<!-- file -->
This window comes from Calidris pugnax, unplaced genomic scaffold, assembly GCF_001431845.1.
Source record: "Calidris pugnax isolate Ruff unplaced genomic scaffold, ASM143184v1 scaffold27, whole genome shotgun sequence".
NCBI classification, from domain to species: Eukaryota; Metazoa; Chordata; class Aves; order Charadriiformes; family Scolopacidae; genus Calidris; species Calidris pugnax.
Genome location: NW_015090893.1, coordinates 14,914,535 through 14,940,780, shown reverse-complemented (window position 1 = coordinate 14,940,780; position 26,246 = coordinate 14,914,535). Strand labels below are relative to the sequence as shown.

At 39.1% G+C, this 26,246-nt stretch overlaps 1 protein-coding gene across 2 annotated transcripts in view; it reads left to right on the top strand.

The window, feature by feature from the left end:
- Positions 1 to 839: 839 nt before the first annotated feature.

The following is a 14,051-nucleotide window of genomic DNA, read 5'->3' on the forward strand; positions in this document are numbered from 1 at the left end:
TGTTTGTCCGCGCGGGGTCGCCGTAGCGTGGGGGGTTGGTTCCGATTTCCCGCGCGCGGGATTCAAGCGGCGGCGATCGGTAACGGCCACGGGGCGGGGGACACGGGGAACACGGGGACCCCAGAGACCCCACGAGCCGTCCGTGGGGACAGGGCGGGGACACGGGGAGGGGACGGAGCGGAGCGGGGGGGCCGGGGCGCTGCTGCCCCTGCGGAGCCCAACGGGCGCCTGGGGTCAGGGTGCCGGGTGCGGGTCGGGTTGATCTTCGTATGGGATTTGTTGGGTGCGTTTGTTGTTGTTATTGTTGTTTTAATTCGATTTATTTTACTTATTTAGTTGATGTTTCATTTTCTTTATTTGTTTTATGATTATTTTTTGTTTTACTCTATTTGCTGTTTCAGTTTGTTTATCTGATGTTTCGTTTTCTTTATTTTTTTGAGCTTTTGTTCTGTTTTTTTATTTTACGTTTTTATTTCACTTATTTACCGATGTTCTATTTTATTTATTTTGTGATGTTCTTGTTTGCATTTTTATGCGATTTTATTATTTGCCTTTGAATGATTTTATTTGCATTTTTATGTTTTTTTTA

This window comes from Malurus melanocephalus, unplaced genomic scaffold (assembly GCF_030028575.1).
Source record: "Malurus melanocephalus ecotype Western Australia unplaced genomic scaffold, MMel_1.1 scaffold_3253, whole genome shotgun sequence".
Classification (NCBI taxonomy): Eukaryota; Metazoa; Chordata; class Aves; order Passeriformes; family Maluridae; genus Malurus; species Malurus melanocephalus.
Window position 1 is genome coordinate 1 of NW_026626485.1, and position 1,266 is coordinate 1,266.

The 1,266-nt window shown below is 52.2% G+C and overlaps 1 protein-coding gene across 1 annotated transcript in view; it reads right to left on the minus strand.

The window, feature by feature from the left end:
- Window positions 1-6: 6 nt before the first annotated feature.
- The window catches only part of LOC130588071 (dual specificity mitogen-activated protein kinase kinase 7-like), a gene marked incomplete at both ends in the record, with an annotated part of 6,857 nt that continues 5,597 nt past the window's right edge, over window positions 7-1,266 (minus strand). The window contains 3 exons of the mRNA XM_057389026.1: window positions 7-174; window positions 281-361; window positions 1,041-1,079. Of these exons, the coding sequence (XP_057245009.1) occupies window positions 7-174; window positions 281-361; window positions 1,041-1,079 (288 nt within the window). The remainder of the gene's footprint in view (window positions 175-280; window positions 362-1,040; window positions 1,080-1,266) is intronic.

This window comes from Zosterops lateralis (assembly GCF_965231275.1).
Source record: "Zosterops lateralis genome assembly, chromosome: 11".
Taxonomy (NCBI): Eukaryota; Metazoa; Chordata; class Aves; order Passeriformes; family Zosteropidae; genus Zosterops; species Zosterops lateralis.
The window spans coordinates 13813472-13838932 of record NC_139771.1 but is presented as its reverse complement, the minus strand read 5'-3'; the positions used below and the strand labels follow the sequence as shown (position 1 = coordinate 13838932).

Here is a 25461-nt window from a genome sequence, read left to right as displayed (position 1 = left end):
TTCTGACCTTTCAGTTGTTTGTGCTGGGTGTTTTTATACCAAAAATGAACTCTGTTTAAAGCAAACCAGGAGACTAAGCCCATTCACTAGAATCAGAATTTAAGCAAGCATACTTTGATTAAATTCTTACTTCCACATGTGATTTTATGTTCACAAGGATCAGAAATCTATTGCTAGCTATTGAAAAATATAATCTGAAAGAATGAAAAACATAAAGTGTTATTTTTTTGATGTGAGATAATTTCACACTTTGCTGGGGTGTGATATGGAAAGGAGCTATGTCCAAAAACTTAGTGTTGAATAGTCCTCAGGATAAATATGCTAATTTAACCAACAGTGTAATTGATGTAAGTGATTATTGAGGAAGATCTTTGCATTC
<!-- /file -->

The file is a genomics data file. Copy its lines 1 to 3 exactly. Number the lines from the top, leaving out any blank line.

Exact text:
This window comes from Calidris pugnax, unplaced genomic scaffold, assembly GCF_001431845.1.
Source record: "Calidris pugnax isolate Ruff unplaced genomic scaffold, ASM143184v1 scaffold27, whole genome shotgun sequence".
NCBI classification, from domain to species: Eukaryota; Metazoa; Chordata; class Aves; order Charadriiformes; family Scolopacidae; genus Calidris; species Calidris pugnax.